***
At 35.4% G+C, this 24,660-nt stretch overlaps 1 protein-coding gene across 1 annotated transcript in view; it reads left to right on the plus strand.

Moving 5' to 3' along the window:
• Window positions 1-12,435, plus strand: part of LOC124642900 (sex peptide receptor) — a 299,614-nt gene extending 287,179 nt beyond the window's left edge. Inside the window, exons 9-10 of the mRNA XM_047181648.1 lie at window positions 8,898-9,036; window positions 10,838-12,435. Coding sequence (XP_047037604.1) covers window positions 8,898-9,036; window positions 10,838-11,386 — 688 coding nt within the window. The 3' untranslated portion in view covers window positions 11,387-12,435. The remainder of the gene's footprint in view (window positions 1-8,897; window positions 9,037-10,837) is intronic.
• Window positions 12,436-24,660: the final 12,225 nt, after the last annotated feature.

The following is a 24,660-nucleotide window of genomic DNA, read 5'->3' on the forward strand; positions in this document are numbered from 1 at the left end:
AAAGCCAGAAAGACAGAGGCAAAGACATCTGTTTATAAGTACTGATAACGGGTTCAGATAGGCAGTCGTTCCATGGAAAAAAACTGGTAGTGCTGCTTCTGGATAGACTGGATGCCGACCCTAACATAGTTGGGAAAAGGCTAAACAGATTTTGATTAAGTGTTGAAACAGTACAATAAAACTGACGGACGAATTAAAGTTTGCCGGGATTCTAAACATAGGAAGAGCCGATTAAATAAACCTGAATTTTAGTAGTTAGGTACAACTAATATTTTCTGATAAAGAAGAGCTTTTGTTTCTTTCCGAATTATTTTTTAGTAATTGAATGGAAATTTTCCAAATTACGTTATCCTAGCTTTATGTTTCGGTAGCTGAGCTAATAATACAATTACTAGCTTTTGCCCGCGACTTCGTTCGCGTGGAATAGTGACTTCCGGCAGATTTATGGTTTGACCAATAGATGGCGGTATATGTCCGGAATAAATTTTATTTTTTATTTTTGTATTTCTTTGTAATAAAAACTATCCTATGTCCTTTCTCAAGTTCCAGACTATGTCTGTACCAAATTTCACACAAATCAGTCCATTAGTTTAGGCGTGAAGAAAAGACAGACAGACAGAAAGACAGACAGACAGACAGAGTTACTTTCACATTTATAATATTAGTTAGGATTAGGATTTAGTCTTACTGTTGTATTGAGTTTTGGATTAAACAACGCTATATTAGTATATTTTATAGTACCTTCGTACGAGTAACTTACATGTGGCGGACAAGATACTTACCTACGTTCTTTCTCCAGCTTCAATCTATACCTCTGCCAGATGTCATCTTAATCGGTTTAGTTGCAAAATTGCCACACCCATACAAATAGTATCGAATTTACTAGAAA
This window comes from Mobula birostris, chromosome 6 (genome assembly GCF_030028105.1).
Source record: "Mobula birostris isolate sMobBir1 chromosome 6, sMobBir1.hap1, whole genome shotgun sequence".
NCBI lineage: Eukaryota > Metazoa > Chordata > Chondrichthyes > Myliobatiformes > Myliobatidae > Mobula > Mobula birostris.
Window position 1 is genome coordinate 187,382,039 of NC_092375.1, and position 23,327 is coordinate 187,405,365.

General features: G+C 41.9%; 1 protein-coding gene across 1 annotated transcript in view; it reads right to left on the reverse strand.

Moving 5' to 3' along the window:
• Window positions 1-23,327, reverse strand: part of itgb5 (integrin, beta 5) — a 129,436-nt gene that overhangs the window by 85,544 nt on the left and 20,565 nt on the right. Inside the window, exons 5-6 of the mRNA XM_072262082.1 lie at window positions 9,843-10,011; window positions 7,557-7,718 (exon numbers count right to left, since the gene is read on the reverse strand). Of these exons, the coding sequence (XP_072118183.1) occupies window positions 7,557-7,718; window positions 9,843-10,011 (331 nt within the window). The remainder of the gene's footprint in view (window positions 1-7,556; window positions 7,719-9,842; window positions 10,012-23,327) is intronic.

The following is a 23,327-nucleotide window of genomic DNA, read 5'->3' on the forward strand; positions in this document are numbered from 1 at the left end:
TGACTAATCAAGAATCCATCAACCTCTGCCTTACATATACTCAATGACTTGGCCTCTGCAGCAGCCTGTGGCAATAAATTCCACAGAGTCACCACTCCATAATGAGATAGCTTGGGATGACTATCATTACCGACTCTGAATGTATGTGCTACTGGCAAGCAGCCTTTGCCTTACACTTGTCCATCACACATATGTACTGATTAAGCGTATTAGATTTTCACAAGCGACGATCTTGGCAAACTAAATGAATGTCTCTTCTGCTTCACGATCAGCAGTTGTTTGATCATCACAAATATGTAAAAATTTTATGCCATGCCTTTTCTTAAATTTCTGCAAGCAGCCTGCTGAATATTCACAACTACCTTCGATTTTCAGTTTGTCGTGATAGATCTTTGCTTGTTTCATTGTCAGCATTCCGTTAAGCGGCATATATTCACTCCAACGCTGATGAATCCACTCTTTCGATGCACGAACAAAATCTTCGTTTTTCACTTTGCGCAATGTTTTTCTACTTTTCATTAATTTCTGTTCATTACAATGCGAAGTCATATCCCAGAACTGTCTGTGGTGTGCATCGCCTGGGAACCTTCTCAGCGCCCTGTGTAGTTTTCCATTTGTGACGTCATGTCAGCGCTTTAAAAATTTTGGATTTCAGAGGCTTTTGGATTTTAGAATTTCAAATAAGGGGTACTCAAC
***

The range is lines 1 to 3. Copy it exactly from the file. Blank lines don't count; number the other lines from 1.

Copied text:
At 35.4% G+C, this 24,660-nt stretch overlaps 1 protein-coding gene across 1 annotated transcript in view; it reads left to right on the plus strand.

Moving 5' to 3' along the window:
• Window positions 1-12,435, plus strand: part of LOC124642900 (sex peptide receptor) — a 299,614-nt gene extending 287,179 nt beyond the window's left edge. Inside the window, exons 9-10 of the mRNA XM_047181648.1 lie at window positions 8,898-9,036; window positions 10,838-12,435. Coding sequence (XP_047037604.1) covers window positions 8,898-9,036; window positions 10,838-11,386 — 688 coding nt within the window. The 3' untranslated portion in view covers window positions 11,387-12,435. The remainder of the gene's footprint in view (window positions 1-8,897; window positions 9,037-10,837) is intronic.